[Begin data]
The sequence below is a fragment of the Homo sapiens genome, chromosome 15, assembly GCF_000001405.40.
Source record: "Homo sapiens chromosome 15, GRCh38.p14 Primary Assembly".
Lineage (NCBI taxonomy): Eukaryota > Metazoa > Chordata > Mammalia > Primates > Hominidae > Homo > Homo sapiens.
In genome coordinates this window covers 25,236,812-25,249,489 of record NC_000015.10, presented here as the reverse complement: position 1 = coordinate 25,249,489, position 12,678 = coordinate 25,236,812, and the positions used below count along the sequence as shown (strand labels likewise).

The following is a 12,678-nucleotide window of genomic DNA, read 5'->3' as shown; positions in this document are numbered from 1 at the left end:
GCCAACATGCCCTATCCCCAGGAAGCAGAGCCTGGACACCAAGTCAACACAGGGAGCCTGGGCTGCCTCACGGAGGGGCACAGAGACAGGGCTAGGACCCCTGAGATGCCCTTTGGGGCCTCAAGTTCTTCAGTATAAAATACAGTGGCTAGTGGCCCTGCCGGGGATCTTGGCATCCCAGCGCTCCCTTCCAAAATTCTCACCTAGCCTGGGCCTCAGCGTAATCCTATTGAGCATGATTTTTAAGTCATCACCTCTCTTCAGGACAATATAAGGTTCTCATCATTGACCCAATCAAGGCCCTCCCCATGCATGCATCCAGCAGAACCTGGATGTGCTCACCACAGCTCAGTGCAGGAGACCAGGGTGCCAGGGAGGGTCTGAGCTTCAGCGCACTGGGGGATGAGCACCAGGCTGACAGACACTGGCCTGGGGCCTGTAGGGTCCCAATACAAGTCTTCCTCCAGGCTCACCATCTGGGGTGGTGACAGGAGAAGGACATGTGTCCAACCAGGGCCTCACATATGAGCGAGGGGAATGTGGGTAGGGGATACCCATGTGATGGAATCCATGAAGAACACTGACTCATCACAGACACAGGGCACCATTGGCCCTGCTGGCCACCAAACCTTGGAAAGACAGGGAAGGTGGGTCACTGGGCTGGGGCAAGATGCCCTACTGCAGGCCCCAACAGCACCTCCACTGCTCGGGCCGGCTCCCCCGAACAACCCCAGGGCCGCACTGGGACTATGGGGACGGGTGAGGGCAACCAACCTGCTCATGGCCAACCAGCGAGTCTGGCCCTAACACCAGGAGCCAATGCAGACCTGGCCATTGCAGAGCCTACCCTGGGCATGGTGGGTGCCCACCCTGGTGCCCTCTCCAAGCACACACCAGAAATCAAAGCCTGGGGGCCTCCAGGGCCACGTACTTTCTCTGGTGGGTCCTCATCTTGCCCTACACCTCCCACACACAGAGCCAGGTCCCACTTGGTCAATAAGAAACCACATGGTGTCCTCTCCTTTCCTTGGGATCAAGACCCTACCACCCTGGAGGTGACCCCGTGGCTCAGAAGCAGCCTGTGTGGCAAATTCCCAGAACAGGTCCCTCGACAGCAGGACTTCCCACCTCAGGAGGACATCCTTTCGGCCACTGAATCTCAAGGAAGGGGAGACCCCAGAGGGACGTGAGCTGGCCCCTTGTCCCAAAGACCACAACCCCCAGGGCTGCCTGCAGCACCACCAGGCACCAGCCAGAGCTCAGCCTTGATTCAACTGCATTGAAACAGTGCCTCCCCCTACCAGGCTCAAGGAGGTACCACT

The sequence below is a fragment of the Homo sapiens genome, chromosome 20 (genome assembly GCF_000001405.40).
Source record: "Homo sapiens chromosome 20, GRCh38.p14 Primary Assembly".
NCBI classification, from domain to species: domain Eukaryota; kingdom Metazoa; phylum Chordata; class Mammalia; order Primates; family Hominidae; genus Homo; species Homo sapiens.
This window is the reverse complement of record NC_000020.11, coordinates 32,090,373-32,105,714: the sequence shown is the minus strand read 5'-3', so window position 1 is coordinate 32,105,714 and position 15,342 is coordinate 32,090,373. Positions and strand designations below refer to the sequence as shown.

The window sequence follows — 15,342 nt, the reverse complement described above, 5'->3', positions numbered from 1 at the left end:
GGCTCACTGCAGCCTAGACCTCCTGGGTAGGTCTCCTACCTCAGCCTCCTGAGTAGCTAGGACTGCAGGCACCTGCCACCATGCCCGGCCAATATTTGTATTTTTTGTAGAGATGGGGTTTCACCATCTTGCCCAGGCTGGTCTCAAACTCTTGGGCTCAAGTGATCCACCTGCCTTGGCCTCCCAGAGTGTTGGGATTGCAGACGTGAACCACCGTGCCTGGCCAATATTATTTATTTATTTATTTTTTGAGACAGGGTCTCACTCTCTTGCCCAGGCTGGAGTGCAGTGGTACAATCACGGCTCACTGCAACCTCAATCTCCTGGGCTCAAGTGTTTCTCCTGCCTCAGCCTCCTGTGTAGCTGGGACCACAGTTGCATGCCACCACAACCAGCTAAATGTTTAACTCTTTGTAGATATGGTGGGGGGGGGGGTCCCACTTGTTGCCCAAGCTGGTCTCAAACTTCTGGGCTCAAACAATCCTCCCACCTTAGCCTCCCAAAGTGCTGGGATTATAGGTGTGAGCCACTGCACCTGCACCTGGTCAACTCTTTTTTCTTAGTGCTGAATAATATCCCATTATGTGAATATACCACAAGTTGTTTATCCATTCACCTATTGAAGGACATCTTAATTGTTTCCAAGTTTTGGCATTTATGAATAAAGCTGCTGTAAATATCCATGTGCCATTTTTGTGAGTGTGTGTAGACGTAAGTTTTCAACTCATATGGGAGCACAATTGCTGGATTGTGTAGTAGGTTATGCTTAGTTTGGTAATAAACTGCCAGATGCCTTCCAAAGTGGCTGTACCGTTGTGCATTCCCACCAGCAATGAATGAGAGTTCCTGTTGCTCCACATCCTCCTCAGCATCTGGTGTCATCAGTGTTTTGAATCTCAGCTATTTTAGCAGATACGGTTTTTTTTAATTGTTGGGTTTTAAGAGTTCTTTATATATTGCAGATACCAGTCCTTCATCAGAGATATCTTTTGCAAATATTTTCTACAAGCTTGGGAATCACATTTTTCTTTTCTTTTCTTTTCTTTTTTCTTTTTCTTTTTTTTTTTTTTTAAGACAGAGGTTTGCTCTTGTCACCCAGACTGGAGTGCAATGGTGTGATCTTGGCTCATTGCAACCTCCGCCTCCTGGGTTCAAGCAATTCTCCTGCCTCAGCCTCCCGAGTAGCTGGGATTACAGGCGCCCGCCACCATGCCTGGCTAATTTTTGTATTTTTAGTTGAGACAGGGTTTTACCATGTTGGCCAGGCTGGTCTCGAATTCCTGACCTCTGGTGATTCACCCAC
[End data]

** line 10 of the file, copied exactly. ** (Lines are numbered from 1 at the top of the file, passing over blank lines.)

This window is the reverse complement of record NC_000020.11, coordinates 32,090,373-32,105,714: the sequence shown is the minus strand read 5'-3', so window position 1 is coordinate 32,105,714 and position 15,342 is coordinate 32,090,373. Positions and strand designations below refer to the sequence as shown.